Leave a message – on this tattoo
Nokia has developed a haptic tattoo ink that vibrates, similar to the way mobile phone screens do when touched. The ink can be either temporary or permanent, and is magnetized before it’s applied so that the user’s skin vibrates when their phone rings or receive a text message.
Why it matters
While many joke that they ‘live on their mobile phones’, this literally allows Nokia technology to become a part of a person. As people stay plugged in for longer and brands increasingly weave into consumer’s lives, how will the boundaries between technology and human life start to change? What are the lines of consumer comfort we need to be mindful of as we innovate?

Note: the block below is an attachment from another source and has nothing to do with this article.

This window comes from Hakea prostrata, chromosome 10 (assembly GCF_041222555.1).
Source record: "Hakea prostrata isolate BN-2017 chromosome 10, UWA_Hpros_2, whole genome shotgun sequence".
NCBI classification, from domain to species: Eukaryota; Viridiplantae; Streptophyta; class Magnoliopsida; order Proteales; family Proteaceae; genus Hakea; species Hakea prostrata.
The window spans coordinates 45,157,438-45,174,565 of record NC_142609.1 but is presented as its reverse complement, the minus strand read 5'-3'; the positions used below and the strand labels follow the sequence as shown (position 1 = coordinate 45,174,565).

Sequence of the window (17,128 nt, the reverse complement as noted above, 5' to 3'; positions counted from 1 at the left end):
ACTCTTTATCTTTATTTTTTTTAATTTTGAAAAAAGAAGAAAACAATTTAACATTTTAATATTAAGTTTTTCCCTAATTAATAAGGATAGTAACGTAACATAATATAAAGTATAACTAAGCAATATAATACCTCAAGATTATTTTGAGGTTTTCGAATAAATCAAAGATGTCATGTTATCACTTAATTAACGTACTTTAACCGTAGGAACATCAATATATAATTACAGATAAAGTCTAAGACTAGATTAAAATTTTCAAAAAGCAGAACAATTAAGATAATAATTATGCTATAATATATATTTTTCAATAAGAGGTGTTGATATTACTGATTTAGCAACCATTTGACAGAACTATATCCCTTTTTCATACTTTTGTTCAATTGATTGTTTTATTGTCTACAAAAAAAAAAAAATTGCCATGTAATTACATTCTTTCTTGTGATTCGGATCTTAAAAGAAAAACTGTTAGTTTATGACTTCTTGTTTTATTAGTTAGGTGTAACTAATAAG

Project Glass has been in the works for several months at Google. With a minimalist design, the glasses have a partly-transparent video screen that streams data in front of your right eye. The prototype displays information in smartphone-like format. It’s hands free and it interacts with online data via natural language voice commands.
Google has launched a Gmail SMS service that allows people to send emails from their SMS-enabled phones with no need for an internet connection. Furthermore, Google isn’t charging for the service, so users only need to pay their usual mobile service fee. Gmail SMS is currently only available in Ghana, Nigeria and Kenya.